EDEN-Redruth Investment - Detailed Case Study

I produced this document in March 2023. I am a private investor in the Eden-Redruth project.

The document analyses the finances of the project and highlights Eden’s covert appropriation of a large portion of the investors’ tendered funds.

Eden Land Planning Ltd. launched the project in 2018 but certain facts pertinent to this analysis did not come to light until February 2023, hence the late timing of the document.  

Key Facts: 

In 2018, Eden Land Planning Ltd. issued a prospectus called the Investors' Presentation against which they collected investment funds totalling £2,240,000. There were 22 investors. 

The Investors' Presentation stated that £40,000 would be allocated for professional fees, leaving £2,200,000 for acquisition of land at Redruth, Cornwall. 

The investors were thus led to believe that approximately 98% of their money would be invested in property and 2% spent on professional fees. 

The investment money was paid to Eden’s lawyer, ELS Legal, who acknowledged receipt of each individual investment by letter and confirmed that "These monies" would be used to purchase land at Redruth. (Not two-thirds of these monies!)

Eden & ELS Legal completed the purchase of the Redruth land on 27 July 2018. The true purchase price was never disclosed. 

To date, Eden’s quarterly reports have chronicled their failure to sell the land but provided no financial data. Eden has not divulged the purchase price or the true acquisition costs. (Note: an acquisition phase ends on completion of purchase).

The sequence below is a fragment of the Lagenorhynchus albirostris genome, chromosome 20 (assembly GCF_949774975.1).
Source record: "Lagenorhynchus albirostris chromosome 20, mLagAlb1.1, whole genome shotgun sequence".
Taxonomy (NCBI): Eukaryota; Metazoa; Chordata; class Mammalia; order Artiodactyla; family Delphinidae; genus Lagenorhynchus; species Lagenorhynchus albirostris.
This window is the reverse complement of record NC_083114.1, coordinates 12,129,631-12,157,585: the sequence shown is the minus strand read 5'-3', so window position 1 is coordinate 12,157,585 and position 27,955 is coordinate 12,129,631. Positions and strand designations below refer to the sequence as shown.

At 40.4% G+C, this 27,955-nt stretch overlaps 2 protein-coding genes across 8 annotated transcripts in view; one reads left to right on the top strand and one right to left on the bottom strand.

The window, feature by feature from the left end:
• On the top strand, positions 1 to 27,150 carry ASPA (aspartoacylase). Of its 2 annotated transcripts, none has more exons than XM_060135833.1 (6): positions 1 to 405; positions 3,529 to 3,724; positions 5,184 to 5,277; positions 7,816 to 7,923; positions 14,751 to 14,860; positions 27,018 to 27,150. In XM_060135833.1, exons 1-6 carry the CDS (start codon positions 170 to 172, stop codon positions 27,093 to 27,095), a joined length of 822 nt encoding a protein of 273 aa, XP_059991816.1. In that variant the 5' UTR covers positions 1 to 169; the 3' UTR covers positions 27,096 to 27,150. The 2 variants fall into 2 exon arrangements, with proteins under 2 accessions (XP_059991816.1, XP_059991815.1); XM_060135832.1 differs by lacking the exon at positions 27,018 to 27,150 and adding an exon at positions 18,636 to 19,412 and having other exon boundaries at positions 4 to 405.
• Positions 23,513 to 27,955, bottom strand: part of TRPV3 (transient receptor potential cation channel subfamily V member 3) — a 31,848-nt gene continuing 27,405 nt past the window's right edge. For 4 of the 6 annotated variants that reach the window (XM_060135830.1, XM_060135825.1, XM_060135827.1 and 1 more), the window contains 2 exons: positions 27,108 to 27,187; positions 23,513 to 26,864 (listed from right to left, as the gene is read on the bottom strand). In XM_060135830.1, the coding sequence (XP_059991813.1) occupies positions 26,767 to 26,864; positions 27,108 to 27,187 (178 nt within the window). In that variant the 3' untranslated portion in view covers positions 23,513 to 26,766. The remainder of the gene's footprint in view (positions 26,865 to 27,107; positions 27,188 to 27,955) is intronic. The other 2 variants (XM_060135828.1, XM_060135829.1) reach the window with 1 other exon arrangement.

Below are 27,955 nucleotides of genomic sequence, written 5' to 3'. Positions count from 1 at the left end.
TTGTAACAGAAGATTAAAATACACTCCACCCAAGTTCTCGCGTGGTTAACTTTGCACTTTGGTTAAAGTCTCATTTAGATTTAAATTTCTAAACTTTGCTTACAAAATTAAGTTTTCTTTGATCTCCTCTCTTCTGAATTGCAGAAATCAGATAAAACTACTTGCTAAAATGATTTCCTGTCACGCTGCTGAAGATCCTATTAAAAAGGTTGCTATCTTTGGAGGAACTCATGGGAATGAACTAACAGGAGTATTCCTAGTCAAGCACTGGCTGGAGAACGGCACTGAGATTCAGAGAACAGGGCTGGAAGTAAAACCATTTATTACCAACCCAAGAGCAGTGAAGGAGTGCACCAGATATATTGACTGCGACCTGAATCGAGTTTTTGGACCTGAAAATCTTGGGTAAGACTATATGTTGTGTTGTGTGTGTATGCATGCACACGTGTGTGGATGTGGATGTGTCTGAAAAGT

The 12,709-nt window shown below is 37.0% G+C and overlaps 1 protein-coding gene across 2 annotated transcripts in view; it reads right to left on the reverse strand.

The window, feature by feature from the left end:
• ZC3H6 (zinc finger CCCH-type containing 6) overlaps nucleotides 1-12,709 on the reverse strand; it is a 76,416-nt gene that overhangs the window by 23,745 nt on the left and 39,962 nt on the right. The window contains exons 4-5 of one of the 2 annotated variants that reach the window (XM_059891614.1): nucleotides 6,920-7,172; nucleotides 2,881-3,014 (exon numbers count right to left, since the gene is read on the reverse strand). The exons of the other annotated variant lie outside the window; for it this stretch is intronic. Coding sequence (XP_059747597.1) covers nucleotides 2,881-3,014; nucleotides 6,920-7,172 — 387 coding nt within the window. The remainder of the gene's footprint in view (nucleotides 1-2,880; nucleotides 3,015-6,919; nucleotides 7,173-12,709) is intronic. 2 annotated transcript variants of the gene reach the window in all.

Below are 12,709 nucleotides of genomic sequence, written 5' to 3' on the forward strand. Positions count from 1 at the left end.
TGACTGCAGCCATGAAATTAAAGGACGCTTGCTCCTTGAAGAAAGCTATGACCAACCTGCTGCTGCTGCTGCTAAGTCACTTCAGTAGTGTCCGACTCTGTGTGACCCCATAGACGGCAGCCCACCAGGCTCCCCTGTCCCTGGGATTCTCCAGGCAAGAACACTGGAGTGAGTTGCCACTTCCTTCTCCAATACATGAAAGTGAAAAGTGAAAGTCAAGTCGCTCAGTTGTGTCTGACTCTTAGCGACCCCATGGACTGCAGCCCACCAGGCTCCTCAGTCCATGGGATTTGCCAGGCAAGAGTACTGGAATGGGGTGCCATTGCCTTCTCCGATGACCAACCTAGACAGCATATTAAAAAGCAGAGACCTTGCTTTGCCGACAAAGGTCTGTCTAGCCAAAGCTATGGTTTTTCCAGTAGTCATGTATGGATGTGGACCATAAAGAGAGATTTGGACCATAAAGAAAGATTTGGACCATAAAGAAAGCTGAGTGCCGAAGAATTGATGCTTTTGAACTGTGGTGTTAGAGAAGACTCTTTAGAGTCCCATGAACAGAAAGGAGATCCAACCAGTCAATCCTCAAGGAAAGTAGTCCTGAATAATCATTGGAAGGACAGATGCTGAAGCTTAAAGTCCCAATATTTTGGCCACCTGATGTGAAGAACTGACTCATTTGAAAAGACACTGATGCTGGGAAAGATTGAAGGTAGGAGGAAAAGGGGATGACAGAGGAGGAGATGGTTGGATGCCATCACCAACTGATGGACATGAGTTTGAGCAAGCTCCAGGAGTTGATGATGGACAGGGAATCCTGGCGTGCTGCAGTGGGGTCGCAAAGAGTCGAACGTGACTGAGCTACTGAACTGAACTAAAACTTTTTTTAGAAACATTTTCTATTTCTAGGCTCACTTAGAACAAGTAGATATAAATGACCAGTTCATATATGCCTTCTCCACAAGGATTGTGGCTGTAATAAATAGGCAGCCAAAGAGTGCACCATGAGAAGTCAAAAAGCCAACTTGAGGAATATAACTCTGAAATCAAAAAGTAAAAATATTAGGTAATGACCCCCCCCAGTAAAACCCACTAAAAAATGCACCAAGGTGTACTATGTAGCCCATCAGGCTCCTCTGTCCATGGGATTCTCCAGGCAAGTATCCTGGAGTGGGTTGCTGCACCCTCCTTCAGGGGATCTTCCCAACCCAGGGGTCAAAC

In February 2023, I learned from HM Land Registry that the true purchase price was £1,475,000, not £2,200,000, leaving £725,000 unaccounted for. I immediately asked Eden to account for the deficit.

Eden at first refused to account for the discrepancy of £725,000 then stated they had been liable for stamp duty on the purchase. (Stamp duty accounts for less than 10% of the shortfall). 

Eden also said there had been legal fees. But the Investors' Presentation had already allocated £40,000 for professional fees. 

Eden then claimed to have been entitled to withhold a contingency fund and operational costs. This is not acceptable, first because it cannot be classed as acquisition and second, because it was not mentioned in the Investors' Presentation.

It constitutes a breach of trust to appropriate tendered funds for any purpose other than the purpose for which they were tendered, in this case, purchase of land. 

To summarise, using the best available data:

Total amount tendered:   £2,240,000   £2,240,000

less professional fees*:   £     40,000   £2,200,000

less purchase price*:       £1,475,000   £  725,000

less stamp duty*:             £     63,250    £  661,750

* as per Eden’s Investors' Presentation

* as per HM Land Registry Entry CL343210

* https://propertydata.co.uk/stamp-duty-calculator 2018/19, non-residential property 

Note: £661,750 is my best estimate from such information as I could extract from Eden. I am confident that it is accurate to better than 1%.

On completion of purchase, £661,750 was transferred from Redruth Eden Ltd. to Eden Land Planning Ltd. The Investors knew nothing of this. 20 of the 22 investors still don't know. Eden never divulged that only two-thirds of the Investors’ money was applied to the purchase of land.